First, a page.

In this respect, the cases represent an important development in the law concerning the Australian Government’s legal responsibilities to asylum seekers and refugees subject to regional processing arrangements. In accordance with established principles of common law, the courts are unwilling to accept that the Commonwealth may effectively abdicate its responsibility for the due care of such persons merely because they are out of jurisdiction. Through the statutory scheme erected by the Migration Act - and the complex web of arrangements comprising the offshore processing regime - the Commonwealth voluntarily assumes effective control over the lives of those falling within its purview. As Bromberg J stated in Plaintiff S99/2016, that regime:

…“erects or facilitates a relationship” [c.f. Graham Barclay Oysters Pty Ltd v Ryan (2002) 211 CLR 540 at [146]] between the Commonwealth and UMAs, in which the Commonwealth is empowered to provide assistance in relation to the processing in the regional processing country of protection claims of UMAs made under the Refugees Convention. The Commonwealth may or may not enter that relational field (at [248]).

To the extent the Commonwealth does, however, enter that field, these cases make clear that it will be held to account in accordance with the duties and standards of care required by the common law.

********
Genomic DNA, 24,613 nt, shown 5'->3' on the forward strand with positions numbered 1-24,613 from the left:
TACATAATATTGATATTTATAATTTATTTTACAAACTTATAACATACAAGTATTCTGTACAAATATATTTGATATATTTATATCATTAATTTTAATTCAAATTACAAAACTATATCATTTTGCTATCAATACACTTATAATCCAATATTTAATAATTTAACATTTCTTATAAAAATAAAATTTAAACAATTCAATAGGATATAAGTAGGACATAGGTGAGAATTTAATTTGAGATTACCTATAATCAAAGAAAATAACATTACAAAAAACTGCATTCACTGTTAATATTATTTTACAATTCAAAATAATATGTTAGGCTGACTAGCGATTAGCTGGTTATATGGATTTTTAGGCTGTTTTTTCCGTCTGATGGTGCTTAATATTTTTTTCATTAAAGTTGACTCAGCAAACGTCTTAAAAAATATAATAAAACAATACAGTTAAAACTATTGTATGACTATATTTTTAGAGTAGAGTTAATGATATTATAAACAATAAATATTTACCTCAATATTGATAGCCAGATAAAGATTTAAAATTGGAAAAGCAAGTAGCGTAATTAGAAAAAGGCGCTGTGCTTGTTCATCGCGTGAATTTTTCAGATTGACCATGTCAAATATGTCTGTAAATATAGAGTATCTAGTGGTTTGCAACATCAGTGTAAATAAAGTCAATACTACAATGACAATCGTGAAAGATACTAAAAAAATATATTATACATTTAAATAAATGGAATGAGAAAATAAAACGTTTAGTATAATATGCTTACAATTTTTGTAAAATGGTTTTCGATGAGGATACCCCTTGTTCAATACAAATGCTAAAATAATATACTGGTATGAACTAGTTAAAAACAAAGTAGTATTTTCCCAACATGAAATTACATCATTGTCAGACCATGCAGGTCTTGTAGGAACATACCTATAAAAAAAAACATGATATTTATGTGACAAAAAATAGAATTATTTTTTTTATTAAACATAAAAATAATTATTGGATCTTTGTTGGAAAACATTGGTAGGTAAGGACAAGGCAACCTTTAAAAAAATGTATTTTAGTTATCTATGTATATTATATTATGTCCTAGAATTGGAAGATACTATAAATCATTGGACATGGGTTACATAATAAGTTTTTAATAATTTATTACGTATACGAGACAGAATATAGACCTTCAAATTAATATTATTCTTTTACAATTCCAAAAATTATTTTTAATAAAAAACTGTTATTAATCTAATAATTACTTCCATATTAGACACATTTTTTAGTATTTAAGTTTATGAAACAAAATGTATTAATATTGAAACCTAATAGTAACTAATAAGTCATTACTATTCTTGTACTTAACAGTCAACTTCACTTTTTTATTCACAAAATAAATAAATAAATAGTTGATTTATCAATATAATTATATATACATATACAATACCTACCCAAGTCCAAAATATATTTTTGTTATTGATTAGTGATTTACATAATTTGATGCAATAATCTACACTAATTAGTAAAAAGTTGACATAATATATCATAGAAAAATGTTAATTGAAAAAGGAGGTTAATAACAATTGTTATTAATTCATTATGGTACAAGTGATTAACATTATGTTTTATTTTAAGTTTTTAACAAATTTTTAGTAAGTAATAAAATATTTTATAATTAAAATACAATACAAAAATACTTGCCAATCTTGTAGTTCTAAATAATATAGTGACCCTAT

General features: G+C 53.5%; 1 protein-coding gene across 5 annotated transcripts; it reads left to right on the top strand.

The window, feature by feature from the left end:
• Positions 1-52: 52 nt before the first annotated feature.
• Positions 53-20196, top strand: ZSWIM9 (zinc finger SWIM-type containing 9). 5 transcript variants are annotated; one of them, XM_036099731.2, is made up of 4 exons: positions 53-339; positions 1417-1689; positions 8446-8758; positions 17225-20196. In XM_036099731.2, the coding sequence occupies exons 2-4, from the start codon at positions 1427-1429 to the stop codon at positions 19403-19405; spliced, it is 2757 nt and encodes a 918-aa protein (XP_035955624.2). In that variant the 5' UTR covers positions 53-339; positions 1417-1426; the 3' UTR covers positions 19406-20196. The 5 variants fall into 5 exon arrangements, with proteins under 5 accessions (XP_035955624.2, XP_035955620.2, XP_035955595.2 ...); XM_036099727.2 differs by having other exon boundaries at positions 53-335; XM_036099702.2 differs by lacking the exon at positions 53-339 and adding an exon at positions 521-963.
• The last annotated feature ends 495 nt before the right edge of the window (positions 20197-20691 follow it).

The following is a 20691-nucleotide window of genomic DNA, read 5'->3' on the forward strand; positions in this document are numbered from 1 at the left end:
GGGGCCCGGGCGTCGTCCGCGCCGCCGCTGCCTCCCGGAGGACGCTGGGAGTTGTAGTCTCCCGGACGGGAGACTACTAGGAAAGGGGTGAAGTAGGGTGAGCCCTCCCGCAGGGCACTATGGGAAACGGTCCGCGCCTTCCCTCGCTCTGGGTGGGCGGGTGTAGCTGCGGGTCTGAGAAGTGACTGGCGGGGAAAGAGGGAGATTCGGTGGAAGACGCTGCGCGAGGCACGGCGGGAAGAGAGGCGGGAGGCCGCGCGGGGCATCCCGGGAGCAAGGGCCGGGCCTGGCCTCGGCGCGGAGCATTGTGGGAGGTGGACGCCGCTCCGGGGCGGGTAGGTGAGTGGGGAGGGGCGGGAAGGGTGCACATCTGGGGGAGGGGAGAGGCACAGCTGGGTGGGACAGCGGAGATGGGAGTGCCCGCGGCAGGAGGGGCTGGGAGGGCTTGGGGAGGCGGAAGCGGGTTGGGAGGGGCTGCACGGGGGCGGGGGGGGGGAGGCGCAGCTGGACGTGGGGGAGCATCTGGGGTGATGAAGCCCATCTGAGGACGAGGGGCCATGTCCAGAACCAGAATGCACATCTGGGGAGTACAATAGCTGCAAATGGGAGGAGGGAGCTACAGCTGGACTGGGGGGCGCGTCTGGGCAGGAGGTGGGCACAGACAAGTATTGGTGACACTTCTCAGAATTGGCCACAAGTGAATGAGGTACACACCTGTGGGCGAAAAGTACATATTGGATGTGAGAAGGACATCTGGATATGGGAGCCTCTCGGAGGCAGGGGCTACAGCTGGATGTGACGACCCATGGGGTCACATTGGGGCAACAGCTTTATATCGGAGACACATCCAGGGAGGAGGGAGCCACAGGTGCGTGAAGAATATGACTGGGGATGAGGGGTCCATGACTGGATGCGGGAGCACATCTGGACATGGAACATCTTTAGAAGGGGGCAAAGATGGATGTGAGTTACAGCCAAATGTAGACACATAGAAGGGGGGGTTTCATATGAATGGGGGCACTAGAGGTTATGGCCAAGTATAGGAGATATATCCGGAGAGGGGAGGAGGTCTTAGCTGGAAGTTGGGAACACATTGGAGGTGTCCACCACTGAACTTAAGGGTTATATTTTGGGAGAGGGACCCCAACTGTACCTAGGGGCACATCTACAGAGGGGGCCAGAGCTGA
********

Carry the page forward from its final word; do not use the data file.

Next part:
The Court’s power to grant injunctive relief

Importantly, the cases also affirm the finding in Plaintiff S99/2016 that the courts have power to grant injunctive relief in relation to apprehended or continuing torts committed by the Minister in connection with the offshore processing regime. In Plaintiff S99/2016 the Minister argued that, despite the finding of a breach of duty, the Court was barred from granting a mandatory injunction to compel the Minister to take appropriate action in relation to the applicant. The Minister argued that to issue a mandatory injunction would be to require the Commonwealth to take actions authorised by ss 198B or 198AHA of the Migration Act – such actions being ‘private clause decisions’ under s 474 of that Act. Section 474 precludes a private clause decision from being ‘subject to prohibition, mandamus, injunction, declaration or certiorari in any court on any account’.

Bromberg J rejected the proposition that to issue an injunction in the circumstances would violate the ouster clause in s 474. After a review of the case law and extrinsic materials applicable to the Migration Act, his Honour concluded that the “general purpose and policy of [the] provision” is concerned with judicial review (at [458]). To that end, “[c]onsistently with the principle of legality, ‘irresistibly clear words’ would be required” before the Court would construe s 474 as precluding the issue of injunctive relief in the case of a tortious wrong.

The Court’s power to grant the injunction sought was still at issue in both FRX17 and AYX18. However, the decision in both cases to follow S99/2016 on this point demonstrates that despite the efforts of legislators, the courts continue to take a strict approach to construing provisions that purport to oust their jurisdiction to grant relief to an injured party– especially where a failure to do so would yield “irrational and draconian” results that are “inconsistent with fairness” and depart from long-established principles of common law and equity (Plaintiff S99/2016 at [458]).

The full decision in FRX17 can be found here.

The full decision in AYX18 can be found here.

James Campbell is a Solicitor at King & Wood Mallesons.